Training for an IT Career, Not a Job

In response to a growing number of reader letters asking about ITeducation and training options, a recent IT Career Advisor (see "GoingBack to School? Train for a Career, Not a Job" here suggested that it'sbest to invest your educational dollars with an eye on the ROI (returnon investment). Look for programs that will help you meet yourlong-range career goals rather than those that promise to prepare youfor the latest and greatest IT job title.

If you think about where you see yourself five years from now, and mapout the steps it will take to get there (working backward from yourfuture goal to your present situation), a clear IT education andtraining to-do list will emerge.

For example, a PC support specialist recently wrote the IT CareerAdvisor that her interest has shifted from hardware to applicationsdevelopment. She was assessing the education options that would help hermeet her goal, and had correctly intuited that given the college degreesshe holds already, a certification program would be her best bet.

The would-be programmer (who we'll call Denise) earned a B.A. in Historyand later went for an Associates Degree in Computer Information Systemsafter she moved into IT. In her situation, going back for another degreewould probably be overkill, while a good certification program wouldprovide a hands-on environment for learning her programming language ofchoice (which happens to be Java).

Denise expressed some concerns that, given the current state of the ITjob market, perhaps enrolling in a certification program would bethrowing good money after bad. If she breaks the decision down based onher career goal and what it would take to achieve it, she can get aclearer picture of whether Java certification would be a viableinvestment.

To review:

* Where she wants to be three-to-five years from now: Java applications developer * Where she is today: PC support specialist * Education and Training Up to Now: B.A., History (liberal arts degree); A.D, Computer Information Systems (degree centered on a vocational goal)A Potential Career Path (starting with the goal and working backward tothe present, detailing what will be necessary to make each step alongthe way).

Goal: Java applications developer (will need to prove that she can come up with valid business solutions and implement them in the Java programming language; also needs to demonstrate that she is as comfortable on the software side as the hardware side; will need to develop solid interpersonal skills).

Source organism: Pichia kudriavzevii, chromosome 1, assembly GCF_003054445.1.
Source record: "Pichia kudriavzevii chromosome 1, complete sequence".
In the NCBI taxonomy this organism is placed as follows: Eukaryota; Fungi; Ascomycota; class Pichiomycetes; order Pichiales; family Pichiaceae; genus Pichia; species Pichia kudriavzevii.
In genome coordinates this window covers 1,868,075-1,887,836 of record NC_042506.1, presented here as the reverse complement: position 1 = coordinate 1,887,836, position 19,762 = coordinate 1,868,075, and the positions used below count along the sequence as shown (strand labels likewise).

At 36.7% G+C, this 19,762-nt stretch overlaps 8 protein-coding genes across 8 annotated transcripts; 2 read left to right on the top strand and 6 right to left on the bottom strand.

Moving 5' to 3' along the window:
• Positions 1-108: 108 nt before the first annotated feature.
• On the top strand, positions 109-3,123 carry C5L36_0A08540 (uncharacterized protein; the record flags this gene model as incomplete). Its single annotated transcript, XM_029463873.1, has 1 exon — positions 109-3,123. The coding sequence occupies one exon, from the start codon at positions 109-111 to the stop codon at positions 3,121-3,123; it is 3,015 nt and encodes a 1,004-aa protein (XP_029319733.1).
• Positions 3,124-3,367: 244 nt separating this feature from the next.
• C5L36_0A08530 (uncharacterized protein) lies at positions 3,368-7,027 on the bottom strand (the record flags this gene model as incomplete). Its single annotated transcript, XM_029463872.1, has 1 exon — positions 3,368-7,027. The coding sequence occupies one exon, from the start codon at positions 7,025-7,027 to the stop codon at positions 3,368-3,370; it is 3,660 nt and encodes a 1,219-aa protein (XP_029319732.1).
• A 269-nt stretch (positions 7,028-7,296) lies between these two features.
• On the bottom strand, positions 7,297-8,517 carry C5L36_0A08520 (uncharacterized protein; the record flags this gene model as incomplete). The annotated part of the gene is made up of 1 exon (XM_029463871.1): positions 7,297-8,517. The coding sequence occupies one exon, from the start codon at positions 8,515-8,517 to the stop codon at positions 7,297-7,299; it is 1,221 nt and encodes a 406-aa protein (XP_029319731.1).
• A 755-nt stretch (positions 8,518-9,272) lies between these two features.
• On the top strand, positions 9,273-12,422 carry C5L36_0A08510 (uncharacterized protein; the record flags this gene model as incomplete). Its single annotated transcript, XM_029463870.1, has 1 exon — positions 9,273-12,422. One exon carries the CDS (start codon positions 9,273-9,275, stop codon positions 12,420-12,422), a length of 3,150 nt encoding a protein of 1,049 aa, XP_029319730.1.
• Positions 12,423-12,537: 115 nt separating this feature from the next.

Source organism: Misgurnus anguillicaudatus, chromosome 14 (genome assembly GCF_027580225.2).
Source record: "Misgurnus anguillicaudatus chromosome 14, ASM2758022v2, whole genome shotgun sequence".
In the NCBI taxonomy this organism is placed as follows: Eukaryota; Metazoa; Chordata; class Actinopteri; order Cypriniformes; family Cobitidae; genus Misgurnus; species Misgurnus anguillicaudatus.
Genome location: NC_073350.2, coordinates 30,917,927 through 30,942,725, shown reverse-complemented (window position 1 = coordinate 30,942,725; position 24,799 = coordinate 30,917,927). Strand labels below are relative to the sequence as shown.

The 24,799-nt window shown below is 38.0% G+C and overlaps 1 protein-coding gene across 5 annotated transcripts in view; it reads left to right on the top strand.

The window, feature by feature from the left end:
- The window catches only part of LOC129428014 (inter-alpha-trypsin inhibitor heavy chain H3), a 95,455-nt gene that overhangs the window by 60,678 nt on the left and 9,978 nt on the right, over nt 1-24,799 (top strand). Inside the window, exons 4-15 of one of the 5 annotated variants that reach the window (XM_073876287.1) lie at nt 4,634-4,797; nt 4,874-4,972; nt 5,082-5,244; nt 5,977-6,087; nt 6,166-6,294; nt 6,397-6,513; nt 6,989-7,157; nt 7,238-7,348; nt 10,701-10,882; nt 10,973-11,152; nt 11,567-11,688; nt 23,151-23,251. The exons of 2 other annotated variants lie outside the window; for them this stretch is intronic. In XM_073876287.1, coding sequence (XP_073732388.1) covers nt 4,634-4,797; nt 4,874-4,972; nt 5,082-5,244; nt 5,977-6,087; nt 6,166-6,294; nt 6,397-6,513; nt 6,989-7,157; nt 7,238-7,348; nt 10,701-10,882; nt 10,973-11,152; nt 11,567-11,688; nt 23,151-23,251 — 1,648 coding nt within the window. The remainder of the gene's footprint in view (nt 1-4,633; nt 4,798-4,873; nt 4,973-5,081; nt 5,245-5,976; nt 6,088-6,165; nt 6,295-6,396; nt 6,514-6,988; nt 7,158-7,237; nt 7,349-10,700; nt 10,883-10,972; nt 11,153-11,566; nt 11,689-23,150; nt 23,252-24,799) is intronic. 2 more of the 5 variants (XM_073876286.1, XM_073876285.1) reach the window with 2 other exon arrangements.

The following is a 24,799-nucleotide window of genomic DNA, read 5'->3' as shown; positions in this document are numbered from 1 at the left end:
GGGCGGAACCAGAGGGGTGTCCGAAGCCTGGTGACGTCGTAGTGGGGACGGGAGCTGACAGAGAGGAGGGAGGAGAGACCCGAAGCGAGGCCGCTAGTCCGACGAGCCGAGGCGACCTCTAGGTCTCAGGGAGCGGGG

Help Desk: A position -- attainable given her current experience and educational background -- that also has some relationship to the skills she is hoping to develop; help desk would offer the opportunity to demonstrate her comfort level on the software side -- in an environment involving troubleshooting and problem resolution -- while she completes the training and education necessary to reach her goal; position also provides a chance to hone her communication/customer service skills).

Present Situation: PC Support Specialist (wants to move from hardware specialist to applications developer; has ample education but no software or business training).

Now, starting at the bottom and working back up, extracting just thedetails of what it will take to make each step along the way, therequisite training and education to meet her goal emerges:

* She shouldn't pursue training in isolation -- she should also look for a position (e.g., the help desk position) that will give her on-the-job training toward her goal; * She will need to learn Java in a hands-on environment (preferably through a vendor-approved Java certification program); * Since being an applications developer involves more than just writing code, she should also take a couple of business courses or seminars to broaden her perspective on the relationship between business problems and IT solutions; * She'll need to become an effective communicator (a skill she can develop on the job in a help desk position, and can augment with a seminar or two if needed).

These are all educational investments that translate into a careerinvestment -- not just a quick path to a cool-sounding IT job title.

For most readers, that path from present situation to future goal mayinvolve several more steps, but this example shows the kind of thinkingand analysis that should go into your IT career. When you literally sitdown and map out a career path from present situation to future goal(or, actually, the opposite), you'll easily identify the training andeducation you need to pursue. Even the nitty-gritty decisions likeonline training vs. classroom training, MCSE or masters degree willbecome clear.

Of course, visualizing where you want to be three to five years from nowis easier said than done. It's one thing to know "I want to make moremoney and enjoy my job more." But in the day-to-day reality of IT, whatwould that mean specifically for you, given your background andexperience? Over the next few weeks, the IT Career Advisor will continuelooking at how you can map out an IT career path related to definablegoals and identify the training and experience necessary to get youthere.

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